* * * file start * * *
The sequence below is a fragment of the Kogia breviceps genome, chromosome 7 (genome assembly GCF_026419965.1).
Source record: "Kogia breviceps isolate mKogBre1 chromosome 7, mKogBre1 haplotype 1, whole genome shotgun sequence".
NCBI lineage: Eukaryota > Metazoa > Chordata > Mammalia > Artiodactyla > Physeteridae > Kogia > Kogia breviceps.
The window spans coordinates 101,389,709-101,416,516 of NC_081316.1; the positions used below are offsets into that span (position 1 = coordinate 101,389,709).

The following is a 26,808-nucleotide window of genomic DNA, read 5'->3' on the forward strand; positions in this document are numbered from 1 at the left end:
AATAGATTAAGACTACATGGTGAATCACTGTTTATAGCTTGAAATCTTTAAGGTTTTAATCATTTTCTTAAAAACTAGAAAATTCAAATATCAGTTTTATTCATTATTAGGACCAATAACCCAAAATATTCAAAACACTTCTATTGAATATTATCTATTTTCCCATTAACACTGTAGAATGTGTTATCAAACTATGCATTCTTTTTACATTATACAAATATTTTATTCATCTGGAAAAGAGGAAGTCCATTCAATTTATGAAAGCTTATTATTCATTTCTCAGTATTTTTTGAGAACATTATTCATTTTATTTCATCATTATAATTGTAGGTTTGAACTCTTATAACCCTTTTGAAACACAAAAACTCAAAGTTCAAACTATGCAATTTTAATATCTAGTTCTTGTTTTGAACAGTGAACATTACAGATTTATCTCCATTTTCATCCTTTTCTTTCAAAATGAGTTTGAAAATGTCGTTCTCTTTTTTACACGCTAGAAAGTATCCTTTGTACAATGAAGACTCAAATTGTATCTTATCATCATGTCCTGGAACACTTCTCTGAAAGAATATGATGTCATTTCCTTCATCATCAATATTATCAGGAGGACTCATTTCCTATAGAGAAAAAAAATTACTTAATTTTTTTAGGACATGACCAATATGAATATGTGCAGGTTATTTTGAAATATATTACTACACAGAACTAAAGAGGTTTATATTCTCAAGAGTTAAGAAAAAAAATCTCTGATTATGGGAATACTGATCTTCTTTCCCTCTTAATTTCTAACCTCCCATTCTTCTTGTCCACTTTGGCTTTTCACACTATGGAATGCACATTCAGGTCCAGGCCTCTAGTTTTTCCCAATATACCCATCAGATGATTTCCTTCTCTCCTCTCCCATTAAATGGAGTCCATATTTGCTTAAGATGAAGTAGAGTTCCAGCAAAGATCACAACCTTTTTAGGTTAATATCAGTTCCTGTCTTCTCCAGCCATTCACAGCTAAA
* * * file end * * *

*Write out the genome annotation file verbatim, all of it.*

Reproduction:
The sequence below is a fragment of the Kogia breviceps genome, chromosome 7 (genome assembly GCF_026419965.1).
Source record: "Kogia breviceps isolate mKogBre1 chromosome 7, mKogBre1 haplotype 1, whole genome shotgun sequence".
NCBI lineage: Eukaryota > Metazoa > Chordata > Mammalia > Artiodactyla > Physeteridae > Kogia > Kogia breviceps.
The window spans coordinates 101,389,709-101,416,516 of NC_081316.1; the positions used below are offsets into that span (position 1 = coordinate 101,389,709).

The following is a 26,808-nucleotide window of genomic DNA, read 5'->3' on the forward strand; positions in this document are numbered from 1 at the left end:
AATAGATTAAGACTACATGGTGAATCACTGTTTATAGCTTGAAATCTTTAAGGTTTTAATCATTTTCTTAAAAACTAGAAAATTCAAATATCAGTTTTATTCATTATTAGGACCAATAACCCAAAATATTCAAAACACTTCTATTGAATATTATCTATTTTCCCATTAACACTGTAGAATGTGTTATCAAACTATGCATTCTTTTTACATTATACAAATATTTTATTCATCTGGAAAAGAGGAAGTCCATTCAATTTATGAAAGCTTATTATTCATTTCTCAGTATTTTTTGAGAACATTATTCATTTTATTTCATCATTATAATTGTAGGTTTGAACTCTTATAACCCTTTTGAAACACAAAAACTCAAAGTTCAAACTATGCAATTTTAATATCTAGTTCTTGTTTTGAACAGTGAACATTACAGATTTATCTCCATTTTCATCCTTTTCTTTCAAAATGAGTTTGAAAATGTCGTTCTCTTTTTTACACGCTAGAAAGTATCCTTTGTACAATGAAGACTCAAATTGTATCTTATCATCATGTCCTGGAACACTTCTCTGAAAGAATATGATGTCATTTCCTTCATCATCAATATTATCAGGAGGACTCATTTCCTATAGAGAAAAAAAATTACTTAATTTTTTTAGGACATGACCAATATGAATATGTGCAGGTTATTTTGAAATATATTACTACACAGAACTAAAGAGGTTTATATTCTCAAGAGTTAAGAAAAAAAATCTCTGATTATGGGAATACTGATCTTCTTTCCCTCTTAATTTCTAACCTCCCATTCTTCTTGTCCACTTTGGCTTTTCACACTATGGAATGCACATTCAGGTCCAGGCCTCTAGTTTTTCCCAATATACCCATCAGATGATTTCCTTCTCTCCTCTCCCATTAAATGGAGTCCATATTTGCTTAAGATGAAGTAGAGTTCCAGCAAAGATCACAACCTTTTTAGGTTAATATCAGTTCCTGTCTTCTCCAGCCATTCACAGCTAAA